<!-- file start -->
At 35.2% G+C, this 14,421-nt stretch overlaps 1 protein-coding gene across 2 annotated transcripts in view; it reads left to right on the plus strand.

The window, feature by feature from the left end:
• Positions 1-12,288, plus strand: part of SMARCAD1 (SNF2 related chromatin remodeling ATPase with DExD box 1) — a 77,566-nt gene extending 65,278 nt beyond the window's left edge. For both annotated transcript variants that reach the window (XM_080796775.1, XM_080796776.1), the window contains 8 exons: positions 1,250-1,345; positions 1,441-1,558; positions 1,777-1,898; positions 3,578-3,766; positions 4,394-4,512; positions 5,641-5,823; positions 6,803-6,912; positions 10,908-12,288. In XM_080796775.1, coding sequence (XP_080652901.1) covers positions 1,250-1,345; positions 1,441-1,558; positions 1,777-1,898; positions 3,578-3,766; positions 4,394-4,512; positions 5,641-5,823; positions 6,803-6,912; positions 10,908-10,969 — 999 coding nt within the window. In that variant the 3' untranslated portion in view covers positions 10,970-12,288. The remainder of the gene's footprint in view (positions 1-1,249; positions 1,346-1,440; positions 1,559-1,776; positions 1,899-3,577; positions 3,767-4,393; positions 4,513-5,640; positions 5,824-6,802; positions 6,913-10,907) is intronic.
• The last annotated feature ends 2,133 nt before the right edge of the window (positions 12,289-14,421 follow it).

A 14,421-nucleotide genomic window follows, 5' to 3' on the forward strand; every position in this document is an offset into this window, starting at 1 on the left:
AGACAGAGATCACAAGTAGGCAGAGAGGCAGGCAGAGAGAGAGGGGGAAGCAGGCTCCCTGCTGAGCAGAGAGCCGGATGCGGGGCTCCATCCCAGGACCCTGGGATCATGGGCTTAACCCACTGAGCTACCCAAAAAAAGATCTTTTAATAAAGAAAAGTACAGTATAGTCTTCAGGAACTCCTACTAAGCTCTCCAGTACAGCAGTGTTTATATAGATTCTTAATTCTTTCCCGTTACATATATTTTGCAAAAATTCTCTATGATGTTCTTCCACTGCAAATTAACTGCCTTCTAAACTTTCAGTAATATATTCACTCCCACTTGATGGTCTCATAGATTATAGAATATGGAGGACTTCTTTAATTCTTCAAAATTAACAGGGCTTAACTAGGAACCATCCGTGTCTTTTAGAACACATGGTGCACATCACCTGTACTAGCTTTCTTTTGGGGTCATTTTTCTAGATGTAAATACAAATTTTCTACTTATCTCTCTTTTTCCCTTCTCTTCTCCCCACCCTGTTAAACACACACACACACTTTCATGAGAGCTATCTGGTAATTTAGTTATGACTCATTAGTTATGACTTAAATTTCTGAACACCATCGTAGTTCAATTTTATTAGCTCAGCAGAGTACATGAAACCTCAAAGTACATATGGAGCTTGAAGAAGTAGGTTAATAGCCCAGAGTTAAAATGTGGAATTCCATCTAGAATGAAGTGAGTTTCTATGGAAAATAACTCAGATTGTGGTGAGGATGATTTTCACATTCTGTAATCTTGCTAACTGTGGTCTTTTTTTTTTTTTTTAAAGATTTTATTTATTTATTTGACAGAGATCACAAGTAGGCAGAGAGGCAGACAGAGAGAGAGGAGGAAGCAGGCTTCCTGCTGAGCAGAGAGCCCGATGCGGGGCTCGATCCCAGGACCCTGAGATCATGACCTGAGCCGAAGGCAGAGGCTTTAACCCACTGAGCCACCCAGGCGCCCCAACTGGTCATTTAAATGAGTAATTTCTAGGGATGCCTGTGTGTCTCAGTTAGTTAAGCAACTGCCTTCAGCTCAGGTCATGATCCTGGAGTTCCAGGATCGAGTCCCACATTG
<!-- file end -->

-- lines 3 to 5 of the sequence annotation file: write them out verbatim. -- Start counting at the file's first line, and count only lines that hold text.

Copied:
• Positions 1-12,288, plus strand: part of SMARCAD1 (SNF2 related chromatin remodeling ATPase with DExD box 1) — a 77,566-nt gene extending 65,278 nt beyond the window's left edge. For both annotated transcript variants that reach the window (XM_080796775.1, XM_080796776.1), the window contains 8 exons: positions 1,250-1,345; positions 1,441-1,558; positions 1,777-1,898; positions 3,578-3,766; positions 4,394-4,512; positions 5,641-5,823; positions 6,803-6,912; positions 10,908-12,288. In XM_080796775.1, coding sequence (XP_080652901.1) covers positions 1,250-1,345; positions 1,441-1,558; positions 1,777-1,898; positions 3,578-3,766; positions 4,394-4,512; positions 5,641-5,823; positions 6,803-6,912; positions 10,908-10,969 — 999 coding nt within the window. In that variant the 3' untranslated portion in view covers positions 10,970-12,288. The remainder of the gene's footprint in view (positions 1-1,249; positions 1,346-1,440; positions 1,559-1,776; positions 1,899-3,577; positions 3,767-4,393; positions 4,513-5,640; positions 5,824-6,802; positions 6,913-10,907) is intronic.
• The last annotated feature ends 2,133 nt before the right edge of the window (positions 12,289-14,421 follow it).

A 14,421-nucleotide genomic window follows, 5' to 3' on the forward strand; every position in this document is an offset into this window, starting at 1 on the left: